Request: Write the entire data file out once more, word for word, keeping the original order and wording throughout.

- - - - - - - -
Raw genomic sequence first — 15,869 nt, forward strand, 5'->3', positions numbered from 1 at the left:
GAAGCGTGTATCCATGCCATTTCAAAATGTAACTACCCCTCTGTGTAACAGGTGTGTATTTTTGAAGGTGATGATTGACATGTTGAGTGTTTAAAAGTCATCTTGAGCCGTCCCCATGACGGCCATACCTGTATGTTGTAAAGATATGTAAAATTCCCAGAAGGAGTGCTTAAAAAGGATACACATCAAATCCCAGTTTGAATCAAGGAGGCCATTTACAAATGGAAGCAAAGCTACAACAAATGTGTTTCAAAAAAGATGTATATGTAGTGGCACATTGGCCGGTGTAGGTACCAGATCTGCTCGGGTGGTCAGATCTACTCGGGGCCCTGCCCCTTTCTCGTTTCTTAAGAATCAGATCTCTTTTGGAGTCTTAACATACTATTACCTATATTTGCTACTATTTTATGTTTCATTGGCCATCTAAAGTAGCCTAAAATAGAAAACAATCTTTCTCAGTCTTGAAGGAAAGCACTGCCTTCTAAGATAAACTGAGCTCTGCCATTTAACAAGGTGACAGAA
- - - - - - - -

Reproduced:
Raw genomic sequence first — 15,869 nt, forward strand, 5'->3', positions numbered from 1 at the left:
GAAGCGTGTATCCATGCCATTTCAAAATGTAACTACCCCTCTGTGTAACAGGTGTGTATTTTTGAAGGTGATGATTGACATGTTGAGTGTTTAAAAGTCATCTTGAGCCGTCCCCATGACGGCCATACCTGTATGTTGTAAAGATATGTAAAATTCCCAGAAGGAGTGCTTAAAAAGGATACACATCAAATCCCAGTTTGAATCAAGGAGGCCATTTACAAATGGAAGCAAAGCTACAACAAATGTGTTTCAAAAAAGATGTATATGTAGTGGCACATTGGCCGGTGTAGGTACCAGATCTGCTCGGGTGGTCAGATCTACTCGGGGCCCTGCCCCTTTCTCGTTTCTTAAGAATCAGATCTCTTTTGGAGTCTTAACATACTATTACCTATATTTGCTACTATTTTATGTTTCATTGGCCATCTAAAGTAGCCTAAAATAGAAAACAATCTTTCTCAGTCTTGAAGGAAAGCACTGCCTTCTAAGATAAACTGAGCTCTGCCATTTAACAAGGTGACAGAA